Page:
Read more »

Posted by & filed under FOSS Training, QGIS, Screencasts.

Lex Berman from Harvard just dropped me a nice email with a link to an interactive QGIS tutorial he has created. The tutorial is one of the nicest I have seen – each section is detailed with text, screenshots and howto videos.  I thought I would make a quick post about it here so the rest of the world can enjoy it too!

Lex's cool online tutorial (click to visit the site)

Lex's cool online tutorial (click to visit the site)

Posted by & filed under QGIS.

Everything I’m about to tell you you should probably forget – in my brief experience with it, Eclipse makes for an inferior alternative to Qt Creator if you are looking for a GUI to do development on QGIS with. That said, there are those for whom Eclipse is their weapon of choice. My primary motivation for testing eclipse was that I wanted to use the Eclipse refactoring tools which in days of yore when I did a lot of Java programming proved to be the IDE’s saving grace. I wanted the refactoring tools because for QGIS 2.0 we are planning an API cleanup and I was hoping that it would make the process easier. Ok so let’s dive in (read on after the break for details)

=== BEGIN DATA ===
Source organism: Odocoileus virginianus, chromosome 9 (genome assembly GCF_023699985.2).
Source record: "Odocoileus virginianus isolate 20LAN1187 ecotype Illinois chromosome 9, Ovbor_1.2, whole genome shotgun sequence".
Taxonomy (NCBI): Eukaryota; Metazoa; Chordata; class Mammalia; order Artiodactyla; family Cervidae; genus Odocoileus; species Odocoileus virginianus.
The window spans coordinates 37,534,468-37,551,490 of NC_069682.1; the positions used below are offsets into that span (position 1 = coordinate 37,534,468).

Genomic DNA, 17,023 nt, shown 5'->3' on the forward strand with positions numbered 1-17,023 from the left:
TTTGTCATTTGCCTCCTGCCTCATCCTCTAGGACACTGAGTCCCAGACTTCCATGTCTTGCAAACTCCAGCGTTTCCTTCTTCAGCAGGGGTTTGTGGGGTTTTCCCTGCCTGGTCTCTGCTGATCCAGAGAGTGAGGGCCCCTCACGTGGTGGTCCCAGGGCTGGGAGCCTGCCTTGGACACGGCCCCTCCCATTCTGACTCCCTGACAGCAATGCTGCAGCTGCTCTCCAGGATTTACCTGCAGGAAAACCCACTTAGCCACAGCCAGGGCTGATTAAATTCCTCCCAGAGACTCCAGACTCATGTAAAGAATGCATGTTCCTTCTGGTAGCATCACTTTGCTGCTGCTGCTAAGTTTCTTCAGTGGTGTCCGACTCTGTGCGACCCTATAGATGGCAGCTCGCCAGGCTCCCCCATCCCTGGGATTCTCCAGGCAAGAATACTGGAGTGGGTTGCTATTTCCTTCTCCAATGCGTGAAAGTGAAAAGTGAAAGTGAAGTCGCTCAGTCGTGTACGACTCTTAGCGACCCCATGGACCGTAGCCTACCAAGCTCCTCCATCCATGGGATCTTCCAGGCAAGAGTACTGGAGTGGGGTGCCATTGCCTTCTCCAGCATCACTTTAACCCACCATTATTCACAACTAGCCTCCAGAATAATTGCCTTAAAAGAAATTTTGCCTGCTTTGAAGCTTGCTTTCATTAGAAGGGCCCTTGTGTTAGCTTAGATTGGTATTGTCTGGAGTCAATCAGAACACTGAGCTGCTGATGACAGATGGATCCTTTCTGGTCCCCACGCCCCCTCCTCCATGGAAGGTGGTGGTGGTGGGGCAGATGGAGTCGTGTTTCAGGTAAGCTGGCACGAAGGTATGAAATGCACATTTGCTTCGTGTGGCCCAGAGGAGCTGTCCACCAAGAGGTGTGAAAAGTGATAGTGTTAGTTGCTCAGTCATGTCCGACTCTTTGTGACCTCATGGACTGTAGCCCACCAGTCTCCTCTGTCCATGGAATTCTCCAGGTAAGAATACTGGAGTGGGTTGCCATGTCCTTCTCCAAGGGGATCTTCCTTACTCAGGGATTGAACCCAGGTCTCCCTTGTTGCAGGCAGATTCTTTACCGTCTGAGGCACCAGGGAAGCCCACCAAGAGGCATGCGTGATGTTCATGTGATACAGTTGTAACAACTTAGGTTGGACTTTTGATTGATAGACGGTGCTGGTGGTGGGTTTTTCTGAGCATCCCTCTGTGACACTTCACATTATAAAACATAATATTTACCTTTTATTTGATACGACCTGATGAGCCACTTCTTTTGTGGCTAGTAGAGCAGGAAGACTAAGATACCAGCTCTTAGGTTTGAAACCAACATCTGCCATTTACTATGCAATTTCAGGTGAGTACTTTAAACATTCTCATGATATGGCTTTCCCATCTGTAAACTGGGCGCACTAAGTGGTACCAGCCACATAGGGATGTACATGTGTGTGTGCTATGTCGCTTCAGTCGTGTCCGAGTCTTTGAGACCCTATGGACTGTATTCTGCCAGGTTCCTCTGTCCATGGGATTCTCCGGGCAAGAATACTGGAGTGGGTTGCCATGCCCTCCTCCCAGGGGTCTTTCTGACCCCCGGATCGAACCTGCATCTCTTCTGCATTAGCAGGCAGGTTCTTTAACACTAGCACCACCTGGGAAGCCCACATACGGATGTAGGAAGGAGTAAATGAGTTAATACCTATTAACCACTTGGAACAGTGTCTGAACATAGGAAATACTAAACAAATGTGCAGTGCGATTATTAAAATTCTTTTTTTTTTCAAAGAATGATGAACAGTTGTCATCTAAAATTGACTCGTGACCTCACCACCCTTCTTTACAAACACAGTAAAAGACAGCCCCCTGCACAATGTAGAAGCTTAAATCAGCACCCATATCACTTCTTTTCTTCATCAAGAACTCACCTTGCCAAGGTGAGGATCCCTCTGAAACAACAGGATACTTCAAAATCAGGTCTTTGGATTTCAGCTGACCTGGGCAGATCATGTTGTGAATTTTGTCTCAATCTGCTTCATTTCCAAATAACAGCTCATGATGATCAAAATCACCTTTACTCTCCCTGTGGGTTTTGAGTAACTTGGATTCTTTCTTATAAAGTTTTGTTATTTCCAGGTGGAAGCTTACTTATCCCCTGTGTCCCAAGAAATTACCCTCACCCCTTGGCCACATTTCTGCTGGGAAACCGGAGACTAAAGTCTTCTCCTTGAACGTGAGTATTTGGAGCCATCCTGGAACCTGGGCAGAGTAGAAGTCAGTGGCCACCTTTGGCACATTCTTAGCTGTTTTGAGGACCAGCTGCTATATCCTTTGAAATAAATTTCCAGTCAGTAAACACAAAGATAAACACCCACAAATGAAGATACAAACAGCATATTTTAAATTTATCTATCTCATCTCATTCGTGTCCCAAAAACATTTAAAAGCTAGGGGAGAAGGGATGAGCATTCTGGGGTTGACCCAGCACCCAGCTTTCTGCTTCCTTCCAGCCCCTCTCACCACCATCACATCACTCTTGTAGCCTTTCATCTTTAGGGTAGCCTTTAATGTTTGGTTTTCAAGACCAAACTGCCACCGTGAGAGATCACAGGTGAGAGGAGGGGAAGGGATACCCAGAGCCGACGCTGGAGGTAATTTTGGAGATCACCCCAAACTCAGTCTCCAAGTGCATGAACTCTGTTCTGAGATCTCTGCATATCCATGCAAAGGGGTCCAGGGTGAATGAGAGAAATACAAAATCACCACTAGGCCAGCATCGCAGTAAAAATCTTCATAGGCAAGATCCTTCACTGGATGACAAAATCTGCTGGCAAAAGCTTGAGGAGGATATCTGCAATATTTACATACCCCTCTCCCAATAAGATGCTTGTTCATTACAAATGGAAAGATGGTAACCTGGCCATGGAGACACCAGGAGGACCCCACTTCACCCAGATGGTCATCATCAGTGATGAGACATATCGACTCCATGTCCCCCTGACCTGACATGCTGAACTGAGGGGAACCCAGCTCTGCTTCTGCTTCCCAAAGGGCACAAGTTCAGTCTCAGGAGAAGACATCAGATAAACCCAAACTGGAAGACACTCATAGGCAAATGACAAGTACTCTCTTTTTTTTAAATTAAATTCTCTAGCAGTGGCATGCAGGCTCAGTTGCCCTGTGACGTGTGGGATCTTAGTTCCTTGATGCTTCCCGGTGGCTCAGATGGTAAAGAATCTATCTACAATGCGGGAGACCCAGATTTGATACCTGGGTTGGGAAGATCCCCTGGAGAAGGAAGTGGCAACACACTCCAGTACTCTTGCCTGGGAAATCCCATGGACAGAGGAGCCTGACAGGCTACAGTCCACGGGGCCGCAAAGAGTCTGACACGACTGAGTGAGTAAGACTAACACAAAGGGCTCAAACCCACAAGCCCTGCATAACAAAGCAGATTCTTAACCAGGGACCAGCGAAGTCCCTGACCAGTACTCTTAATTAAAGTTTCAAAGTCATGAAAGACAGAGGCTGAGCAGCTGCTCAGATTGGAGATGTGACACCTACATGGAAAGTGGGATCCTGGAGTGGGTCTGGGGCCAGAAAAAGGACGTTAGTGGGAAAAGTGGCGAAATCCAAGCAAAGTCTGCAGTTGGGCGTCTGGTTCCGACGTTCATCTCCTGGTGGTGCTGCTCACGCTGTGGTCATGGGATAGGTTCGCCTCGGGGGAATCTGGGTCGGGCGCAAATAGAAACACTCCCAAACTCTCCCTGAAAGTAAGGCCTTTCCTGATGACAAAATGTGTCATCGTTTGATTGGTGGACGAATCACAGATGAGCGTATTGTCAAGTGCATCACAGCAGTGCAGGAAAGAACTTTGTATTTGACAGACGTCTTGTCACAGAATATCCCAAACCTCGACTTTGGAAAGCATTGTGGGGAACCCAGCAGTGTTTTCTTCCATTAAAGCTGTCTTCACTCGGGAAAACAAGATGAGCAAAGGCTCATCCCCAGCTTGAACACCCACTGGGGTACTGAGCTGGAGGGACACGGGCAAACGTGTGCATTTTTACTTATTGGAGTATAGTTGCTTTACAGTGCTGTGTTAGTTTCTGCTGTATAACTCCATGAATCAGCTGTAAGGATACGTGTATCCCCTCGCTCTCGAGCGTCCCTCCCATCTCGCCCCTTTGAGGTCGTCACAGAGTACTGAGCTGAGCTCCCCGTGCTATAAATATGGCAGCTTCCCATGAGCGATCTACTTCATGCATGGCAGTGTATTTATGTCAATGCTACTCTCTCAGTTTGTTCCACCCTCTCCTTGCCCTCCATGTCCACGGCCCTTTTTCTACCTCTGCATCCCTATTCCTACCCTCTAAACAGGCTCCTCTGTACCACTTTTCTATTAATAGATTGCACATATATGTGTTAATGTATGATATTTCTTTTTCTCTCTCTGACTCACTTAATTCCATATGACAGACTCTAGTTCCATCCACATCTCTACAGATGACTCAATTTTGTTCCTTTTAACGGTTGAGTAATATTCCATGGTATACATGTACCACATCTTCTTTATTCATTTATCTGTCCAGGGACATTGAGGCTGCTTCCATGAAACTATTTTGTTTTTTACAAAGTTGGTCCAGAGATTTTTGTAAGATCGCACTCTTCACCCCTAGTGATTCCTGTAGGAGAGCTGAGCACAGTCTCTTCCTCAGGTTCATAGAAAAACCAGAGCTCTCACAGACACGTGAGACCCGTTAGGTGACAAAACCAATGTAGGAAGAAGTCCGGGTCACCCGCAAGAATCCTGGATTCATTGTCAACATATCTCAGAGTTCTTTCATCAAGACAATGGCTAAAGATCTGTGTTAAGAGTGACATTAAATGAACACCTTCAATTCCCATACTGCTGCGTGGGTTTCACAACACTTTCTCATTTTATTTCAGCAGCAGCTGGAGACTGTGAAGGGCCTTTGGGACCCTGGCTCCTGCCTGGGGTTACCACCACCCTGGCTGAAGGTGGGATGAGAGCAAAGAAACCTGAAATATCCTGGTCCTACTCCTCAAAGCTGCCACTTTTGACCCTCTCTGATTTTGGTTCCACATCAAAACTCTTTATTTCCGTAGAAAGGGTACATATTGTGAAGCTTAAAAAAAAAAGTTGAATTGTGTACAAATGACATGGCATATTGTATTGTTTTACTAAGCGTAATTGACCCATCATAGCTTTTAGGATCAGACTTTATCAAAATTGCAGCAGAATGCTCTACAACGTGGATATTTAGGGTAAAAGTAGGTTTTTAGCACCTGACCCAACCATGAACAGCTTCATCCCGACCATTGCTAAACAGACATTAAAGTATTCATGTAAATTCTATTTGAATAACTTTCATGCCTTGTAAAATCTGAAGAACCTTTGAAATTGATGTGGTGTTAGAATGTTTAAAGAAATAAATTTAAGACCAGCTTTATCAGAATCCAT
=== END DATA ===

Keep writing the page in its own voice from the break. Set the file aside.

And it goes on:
Read more »

Posted by & filed under QGIS.

Running a small business is a challenge. I came into this as a FOSS geek with a grandiose plan of spreading the FOSS GIS goodness far and wide and somehow earning a living from it. I don’t have an MBA or any significant business skills so I have been learning everything from first principles as I go along. Using Scrum project management has been a huge step forward for us and has been instrumental on us creating a much more effective work process within the office. The next biggest challenge we have faced on our journey is how to motivate and get the best out of our staff. Having staff is a double edged sword in a small business – they can boost your productivity and earning power, but they also cost a lot of money and time (training and supervision). One of the things we do with our staff is have a bonus system whereby a percentage of their salary is dependent on performance. This theoretically motivates them to work harder to achieve their maximum earning power.

Read more »

Posted by & filed under QGIS.

I’ve been a VIM user for many years and over that time I have tweaked my vimrc a little (not too much mind you). I have one modification that I use probably hundreds of times a day.

" Added by Tim to map alt-left/right to flip through buffers
nmap <A-Left> :bp<CR>
nmap <A-Right> :bn<CR>

Adding the above to your ~/.vimrc file will let you quickly hop between buffers – pressing alt-right arrow will take you to the next buffer and pressing alt-left arrow will take you to the previous buffer.

Posted by & filed under QGIS.

So my previous article about fusing QGIS Desktop with web technologies generated quite a bit of interest, including some people interested to start hacking on it (always a good sign). In this article I want to show the next level of functionality we can obtain by means of a simple example. There won’t be any flashy graphics here but hopefully it will give you inspiration for other things we can do.

Here is the executive summary and a quick video to demonstrate it: